A. Each of my works is a part of my own bi­og­ra­phy. For one or an­other rea­son I had the oc­ca­sion to feel and live those things. To take a sim­ple ex­am­ple, I used to work in a psy­chi­atric hos­pi­tal in the 1950s. After hav­ing stud­ied phi­los­o­phy, I wanted to see what mad­ness was: I had been mad enough to study rea­son; I was rea­son­able enough to study mad­ness. I was free to move from the pa­tients to the at­ten­dants, for I had no pre­cise role. It was the time of the bloom­ing of neu­ro­surgery, the be­gin­ning of psy­chophar­ma­col­ogy, the reign of the tra­di­tional in­sti­tu­tion. At first I ac­cepted things as nec­es­sary, but then af­ter three months (I am slow-minded!), I asked, What is the ne­ces­sity of these things?” After three years I left the job and went to Sweden in great per­sonal dis­com­fort and started to write a his­tory of these prac­tices. Madness and Civilization was in­tended to be a first vol­ume. I like to write first vol­umes, and I hate to write sec­ond ones. It was per­ceived as a psy­chi­at­ri­cide, but it was a de­scrip­tion from his­tory. You know the dif­fer­ence be­tween a real sci­ence and a pseu­do­science? A real sci­ence rec­og­nizes and ac­cepts its own his­tory with­out feel­ing at­tacked. When you tell a psy­chi­a­trist his men­tal in­sti­tu­tion came from the lazar house, he be­comes in­fu­ri­ated.

Q. What about the gen­e­sis of Discipline and Punish?

A. I must con­fess I have had no di­rect links with pris­ons or pris­on­ers, though I did work as a psy­chol­o­gist in a French prison. When I was in Tunisia, I saw peo­ple jailed for po­lit­i­cal ex­pe­di­ency, and that in­flu­enced me.

Q. The clas­si­cal age is piv­otal in all your writ­ings. Do you feel nos­tal­gia for the clar­ity of that age or for the visibility” of the Renaissance when every­thing was uni­fied and dis­played?

A. All of this beauty of old times is an ef­fect of and not a rea­son for nos­tal­gia. I know very well that it is our own in­ven­tion. But it’s quite good to have this kind of nos­tal­gia, just as it’s good to have a good re­la­tion­ship with your own child­hood if you have chil­dren. It’s a good thing to have nos­tal­gia to­ward some pe­ri­ods on the con­di­tion that it’s a way to have a thought­ful and pos­i­tive re­la­tion to your own pre­sent. But if nos­tal­gia is a rea­son to be ag­gres­sive and un­com­pre­hend­ing to­ward the pre­sent, it has to be ex­cluded.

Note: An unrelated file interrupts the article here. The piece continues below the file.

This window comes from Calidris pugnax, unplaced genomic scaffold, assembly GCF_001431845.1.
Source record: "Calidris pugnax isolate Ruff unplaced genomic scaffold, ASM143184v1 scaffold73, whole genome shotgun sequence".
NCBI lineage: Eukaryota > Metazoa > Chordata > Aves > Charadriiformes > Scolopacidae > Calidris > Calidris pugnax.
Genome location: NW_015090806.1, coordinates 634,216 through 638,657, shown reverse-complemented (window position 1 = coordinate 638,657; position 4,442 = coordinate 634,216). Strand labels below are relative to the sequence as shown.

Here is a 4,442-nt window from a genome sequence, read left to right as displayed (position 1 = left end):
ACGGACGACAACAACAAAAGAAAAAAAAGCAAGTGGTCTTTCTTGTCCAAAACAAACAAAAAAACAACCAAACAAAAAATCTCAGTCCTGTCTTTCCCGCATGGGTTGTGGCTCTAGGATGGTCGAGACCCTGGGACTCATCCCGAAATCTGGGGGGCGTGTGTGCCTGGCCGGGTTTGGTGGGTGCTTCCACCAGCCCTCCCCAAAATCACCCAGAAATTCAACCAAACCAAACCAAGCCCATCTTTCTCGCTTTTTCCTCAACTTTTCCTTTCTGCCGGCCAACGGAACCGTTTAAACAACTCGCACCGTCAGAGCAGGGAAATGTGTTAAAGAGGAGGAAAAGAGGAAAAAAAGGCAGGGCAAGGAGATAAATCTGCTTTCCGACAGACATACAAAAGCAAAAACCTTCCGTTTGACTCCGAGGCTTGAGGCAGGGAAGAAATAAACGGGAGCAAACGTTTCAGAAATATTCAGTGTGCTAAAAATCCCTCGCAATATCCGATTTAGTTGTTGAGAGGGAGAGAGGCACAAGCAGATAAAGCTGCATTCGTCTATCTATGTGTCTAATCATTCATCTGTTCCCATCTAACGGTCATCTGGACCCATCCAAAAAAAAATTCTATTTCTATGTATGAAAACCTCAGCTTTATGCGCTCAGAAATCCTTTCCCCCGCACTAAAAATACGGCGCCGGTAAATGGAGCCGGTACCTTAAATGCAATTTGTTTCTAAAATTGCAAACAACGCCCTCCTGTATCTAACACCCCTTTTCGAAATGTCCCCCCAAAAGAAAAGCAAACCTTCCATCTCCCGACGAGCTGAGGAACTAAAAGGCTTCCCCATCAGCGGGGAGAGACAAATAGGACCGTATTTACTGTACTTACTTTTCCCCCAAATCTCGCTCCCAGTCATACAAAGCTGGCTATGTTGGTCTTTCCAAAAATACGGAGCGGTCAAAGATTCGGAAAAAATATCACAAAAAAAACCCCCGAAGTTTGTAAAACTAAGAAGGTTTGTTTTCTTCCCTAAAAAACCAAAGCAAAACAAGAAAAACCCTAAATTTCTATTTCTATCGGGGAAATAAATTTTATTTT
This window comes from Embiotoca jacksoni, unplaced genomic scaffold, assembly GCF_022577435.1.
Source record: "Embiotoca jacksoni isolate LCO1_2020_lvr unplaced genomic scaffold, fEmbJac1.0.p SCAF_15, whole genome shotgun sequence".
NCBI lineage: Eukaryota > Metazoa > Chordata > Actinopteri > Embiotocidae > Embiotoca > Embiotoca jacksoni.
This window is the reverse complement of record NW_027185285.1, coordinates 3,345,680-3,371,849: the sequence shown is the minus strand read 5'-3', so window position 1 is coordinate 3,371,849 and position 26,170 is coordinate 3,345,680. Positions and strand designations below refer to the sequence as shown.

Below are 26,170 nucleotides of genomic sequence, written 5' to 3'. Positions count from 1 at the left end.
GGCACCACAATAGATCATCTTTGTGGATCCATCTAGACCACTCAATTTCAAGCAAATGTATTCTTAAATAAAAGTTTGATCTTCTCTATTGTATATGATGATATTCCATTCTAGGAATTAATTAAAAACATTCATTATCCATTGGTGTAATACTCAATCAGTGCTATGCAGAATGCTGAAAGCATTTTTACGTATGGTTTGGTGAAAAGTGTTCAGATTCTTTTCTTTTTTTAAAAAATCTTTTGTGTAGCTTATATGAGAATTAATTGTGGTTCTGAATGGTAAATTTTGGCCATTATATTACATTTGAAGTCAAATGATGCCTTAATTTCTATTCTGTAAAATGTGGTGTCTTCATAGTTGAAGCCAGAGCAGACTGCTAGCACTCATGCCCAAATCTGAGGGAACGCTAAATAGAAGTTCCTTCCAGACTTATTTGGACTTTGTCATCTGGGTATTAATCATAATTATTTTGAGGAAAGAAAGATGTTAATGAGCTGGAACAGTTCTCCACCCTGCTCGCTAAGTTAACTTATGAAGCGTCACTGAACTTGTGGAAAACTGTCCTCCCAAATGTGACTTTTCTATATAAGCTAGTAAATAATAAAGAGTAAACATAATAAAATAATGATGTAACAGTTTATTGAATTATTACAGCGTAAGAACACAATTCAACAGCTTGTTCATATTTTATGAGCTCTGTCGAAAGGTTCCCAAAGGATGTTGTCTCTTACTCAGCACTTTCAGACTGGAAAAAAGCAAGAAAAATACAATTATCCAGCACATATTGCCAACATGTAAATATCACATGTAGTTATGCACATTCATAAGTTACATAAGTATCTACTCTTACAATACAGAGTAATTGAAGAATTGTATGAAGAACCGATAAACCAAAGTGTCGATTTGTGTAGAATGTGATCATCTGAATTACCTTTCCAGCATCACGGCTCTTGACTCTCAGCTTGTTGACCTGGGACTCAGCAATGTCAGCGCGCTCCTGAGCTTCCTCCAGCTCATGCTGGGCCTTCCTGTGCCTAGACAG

Q. What do you read for plea­sure?

A. The books which pro­duce in me the most emo­tion: Faulkner, Thomas Mann, Malcolm Lowry’s Under the Volcano.

Q. What were the in­tel­lec­tual in­flu­ences upon your thought?

A. I was sur­prised when two of my friends in Berkeley wrote some­thing about me and said that Heidegger was in­flu­en­tial [Hubert L. Dreyfus and Paul Rabinow, Michel Foucault: Beyond Structuralism and Hermeneutics (Chicago; University of Chicago Press, 1982)]. Of course it was quite true, but no one in France has ever per­ceived it. When I was a stu­dent in the 1950s, I read Husserl, Sartre, Merleau-Ponty. When you feel an over­whelm­ing in­flu­ence, you try to open a win­dow. Paradoxically enough, Heidegger is not very dif­fi­cult for a Frenchman to un­der­stand. When every word is an enigma, you are in a not-too-bad po­si­tion to un­der­stand Heidegger. Being and Time is dif­fi­cult, but the more re­cent works are clearer. Nietzsche was a rev­e­la­tion to me. I felt that there was some­one quite dif­fer­ent from what I had been taught. I read him with a great pas­sion and broke with my life, left my job in the asy­lum, left France: I had the feel­ing I had been trapped. Through Nietzsche, I had be­come a stranger to all that. I’m still not quite in­te­grated within French so­cial and in­tel­lec­tual life. If I were younger, I would have im­mi­grated to the United States.

Q. Why?

A. I see pos­si­bil­i­ties. You don’t have a ho­moge­nous in­tel­lec­tual and cul­tural life. As a for­eigner, I don’t have to be in­te­grated. There is no pres­sure upon me. There are a lot of great uni­ver­si­ties, all with very dif­fer­ent in­ter­ests. But of course I might have been fired out of them in the most out­ra­geous way.

Q. Why do you think you might have been fired?

A. I’m very proud that some peo­ple think that I’m a dan­ger for the in­tel­lec­tual health of stu­dents. When peo­ple start think­ing of health in in­tel­lec­tual ac­tiv­i­ties, I think there is some­thing wrong. In their opin­ion I am a dan­ger­ous man, since I am a crypto-Marx­ist, an ir­ra­tional­ist, a ni­hilist.